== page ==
Menon, a native of India who has lived in West New York for five years, is first and foremost a model airplane fanatic. His small second-floor apartment is dotted with gas and electric-powered airplanes and trucks; an F-15 Fighting Eagle, a Mitsubishi SUV, and a yellow balsa wood and plastic electric-powered plane that boasts a five-foot wingspan.
And it is his love of these miniature machines that has guided Menon to form Penta Films, a small video production company based in West New York. The company is dedicated to producing films in the hobby and craft category. His first effort, entitled "Miss 2" (the name of the model plane in the film) has been accepted for screening at the 2004 New York International Independent Film Festival.
Menon's journey into filmmaking is inspiring. After losing his job as a credit manager in New York City and not being able to find suitable employment, Menon found himself at a crossroads.
Said Menon in a recent interview, "I asked myself, 'What do I do now?' I decided that the only thing I could do is fall back on my hobby."
When asked why he thinks these types of informative films are different than any others that may be out there, Menon answered, "No one has done something like this before, something that is so comprehensive. Most other films out there deal with air shows. My film shows everything, from beginning to end."
According to a Penta films press release, "[The film] is instructional in nature and is first in a series of Hobby Films. The whole idea is to introduce various hobbies in an interesting and practical way."
Penta Films, according to Menon, was partially financed, interestingly, by his landlord, a man named Andy Wagner, and his wife Anna. Starting a business is not a cheap venture. $25,000 was eventually invested by the pair, and Penta Films was born.
That is not to say, however, that it has been smooth sailing. Menon had no previous entrepreneurial experience, so every aspect of the business venture has been an on-the-fly trial by fire.
"I'm basically broke," said Menon. "But this is worth it, and I think we'll be successful."
That $25,000, according to Menon, went toward the hiring of professional sound and video technicians. Though Menon does keep the same old video camera that he began the venture with, he knew that in order to make a splash in the market, he would have to do it right, and that meant using professionals.
On Feb. 5, Menon and his partners will be traveling to Miami, Fla. for one of the many film festivals that the film has been recognized by. The purpose of this, explains Menon, is to find a distributor. And while Menon feels that his product is worthy of distribution, he admits that it takes money to make money and getting to any and all festivals and conventions is a necessary chore.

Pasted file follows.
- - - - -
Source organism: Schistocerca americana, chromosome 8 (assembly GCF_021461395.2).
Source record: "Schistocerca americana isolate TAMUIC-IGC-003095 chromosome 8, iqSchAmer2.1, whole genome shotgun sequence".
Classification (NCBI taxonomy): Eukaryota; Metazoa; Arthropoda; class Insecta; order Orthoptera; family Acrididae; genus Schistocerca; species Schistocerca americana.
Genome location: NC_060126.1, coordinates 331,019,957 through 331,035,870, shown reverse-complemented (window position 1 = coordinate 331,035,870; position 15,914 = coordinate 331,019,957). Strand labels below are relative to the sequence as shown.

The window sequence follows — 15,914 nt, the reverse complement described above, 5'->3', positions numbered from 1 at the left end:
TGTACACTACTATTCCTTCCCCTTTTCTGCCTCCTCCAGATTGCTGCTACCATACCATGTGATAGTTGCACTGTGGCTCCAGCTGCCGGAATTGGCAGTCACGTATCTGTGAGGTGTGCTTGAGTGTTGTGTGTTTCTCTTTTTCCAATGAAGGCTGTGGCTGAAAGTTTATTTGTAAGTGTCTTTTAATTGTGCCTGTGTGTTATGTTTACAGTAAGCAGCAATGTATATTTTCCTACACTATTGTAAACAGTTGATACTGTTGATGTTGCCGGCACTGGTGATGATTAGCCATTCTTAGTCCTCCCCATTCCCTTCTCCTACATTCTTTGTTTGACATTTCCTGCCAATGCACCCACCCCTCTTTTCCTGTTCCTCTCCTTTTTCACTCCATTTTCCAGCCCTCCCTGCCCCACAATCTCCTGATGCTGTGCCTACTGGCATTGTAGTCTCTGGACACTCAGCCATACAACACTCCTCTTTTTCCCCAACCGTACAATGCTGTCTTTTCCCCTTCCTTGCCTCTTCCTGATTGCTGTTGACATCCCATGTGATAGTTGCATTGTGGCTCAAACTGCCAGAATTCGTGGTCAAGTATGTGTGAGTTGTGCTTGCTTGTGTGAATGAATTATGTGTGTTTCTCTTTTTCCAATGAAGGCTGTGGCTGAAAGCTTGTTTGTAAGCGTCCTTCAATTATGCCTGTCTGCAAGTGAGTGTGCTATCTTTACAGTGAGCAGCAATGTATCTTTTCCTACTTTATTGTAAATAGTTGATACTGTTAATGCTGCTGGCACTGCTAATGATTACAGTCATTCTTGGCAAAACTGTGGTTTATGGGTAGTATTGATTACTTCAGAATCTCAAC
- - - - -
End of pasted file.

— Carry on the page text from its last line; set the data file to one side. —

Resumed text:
It may seem that model airplane building and flying would be a small niche market. But according to Menon, who routinely flies his planes at the Bergen County Model Aerodrome in Teaneck (there is also a model aerodrome in Lyndhurst), the National Association of Aeromodels boasts 170,000 members nationwide. Additionally, many of the nation's biggest and most prestigious museums have sections devoted to the craft of model aeronautics.
Said Menon, "The Smithsonian, the Seattle Air and Space Museum, the National Air and Space Museum at Dulles International Airport and the NASA research center all have sections devoted to this craft. And these museums have over 500,000 members." Added Menon, "Many high school students go to these places and that's really where our future astronauts are born. That's who I am aiming my film at."
People's interest in hobbies usually begins at a young age, and for Menon, it was no different.
"This all started when I was 8 years old," said Menon. As a child in the town of Trichuri in India, Menon stood under a window one day when inspiration literally fell from the sky.
"Someone threw a model airplane out of a window above me and it landed in front of me," he said. "I looked down at it and I was hooked."
Added Menon, "The man who owned the plane was very protective of it and didn't want me touching it at all. As you could imagine, it is very difficult to come by model airplane kits and parts in India, so that was understandable. We eventually became very good friends."
Menon has since gone on to open a radio-controlled airplane museum in India. He opened it in 1999.
Provided he can find a distributor for his films, Menon has grand designs for the future of his company. His next series of hobby films will include a project about radio controlled cars and boats and eventually helicopters, trains and other vehicles.
But Menon's real impetus is to help other people; not just to help them get into hobbies, but to help future entrepreneurs.
"Eventually, I'd like to start helping people," he said. "I want to help them become business people. I have struggled, and I don't want to see other people struggle like I have."
Anyone interested in ordering "Miss 2" or learning more about hobbies can go to www.PentaFilms.com.